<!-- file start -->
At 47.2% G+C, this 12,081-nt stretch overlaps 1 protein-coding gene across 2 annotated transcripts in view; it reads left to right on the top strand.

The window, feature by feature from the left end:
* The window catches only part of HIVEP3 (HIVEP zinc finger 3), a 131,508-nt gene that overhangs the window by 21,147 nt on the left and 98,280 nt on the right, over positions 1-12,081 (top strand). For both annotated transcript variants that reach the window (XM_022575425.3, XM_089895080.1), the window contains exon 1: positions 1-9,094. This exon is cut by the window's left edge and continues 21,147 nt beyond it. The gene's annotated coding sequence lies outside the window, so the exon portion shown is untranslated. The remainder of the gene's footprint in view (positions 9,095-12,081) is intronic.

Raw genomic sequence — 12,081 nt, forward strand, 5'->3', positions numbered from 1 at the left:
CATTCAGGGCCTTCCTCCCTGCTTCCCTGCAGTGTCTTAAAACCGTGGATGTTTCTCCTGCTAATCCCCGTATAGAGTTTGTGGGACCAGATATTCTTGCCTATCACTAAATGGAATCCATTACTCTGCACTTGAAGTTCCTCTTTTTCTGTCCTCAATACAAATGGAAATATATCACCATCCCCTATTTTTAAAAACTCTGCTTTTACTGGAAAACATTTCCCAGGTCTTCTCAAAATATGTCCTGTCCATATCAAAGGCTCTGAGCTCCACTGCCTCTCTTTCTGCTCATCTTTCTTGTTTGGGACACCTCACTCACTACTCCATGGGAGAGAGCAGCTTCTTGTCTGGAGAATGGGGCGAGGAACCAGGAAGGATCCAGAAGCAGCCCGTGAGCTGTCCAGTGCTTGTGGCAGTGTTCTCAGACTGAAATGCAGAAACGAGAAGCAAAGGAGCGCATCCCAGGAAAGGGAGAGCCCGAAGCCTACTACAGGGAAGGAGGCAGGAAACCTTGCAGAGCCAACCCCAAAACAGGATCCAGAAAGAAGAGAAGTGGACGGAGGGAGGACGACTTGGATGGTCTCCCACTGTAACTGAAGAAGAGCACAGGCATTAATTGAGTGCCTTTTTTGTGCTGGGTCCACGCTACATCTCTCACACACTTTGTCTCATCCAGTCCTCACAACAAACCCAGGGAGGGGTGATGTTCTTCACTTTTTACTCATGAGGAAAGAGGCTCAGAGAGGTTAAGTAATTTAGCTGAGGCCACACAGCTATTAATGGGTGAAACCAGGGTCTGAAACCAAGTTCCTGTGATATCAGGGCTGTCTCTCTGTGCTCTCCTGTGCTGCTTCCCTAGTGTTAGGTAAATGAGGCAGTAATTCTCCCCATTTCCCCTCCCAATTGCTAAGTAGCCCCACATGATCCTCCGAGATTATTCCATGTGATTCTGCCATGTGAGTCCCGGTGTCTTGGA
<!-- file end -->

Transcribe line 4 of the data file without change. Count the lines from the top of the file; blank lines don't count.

Raw genomic sequence — 12,081 nt, forward strand, 5'->3', positions numbered from 1 at the left: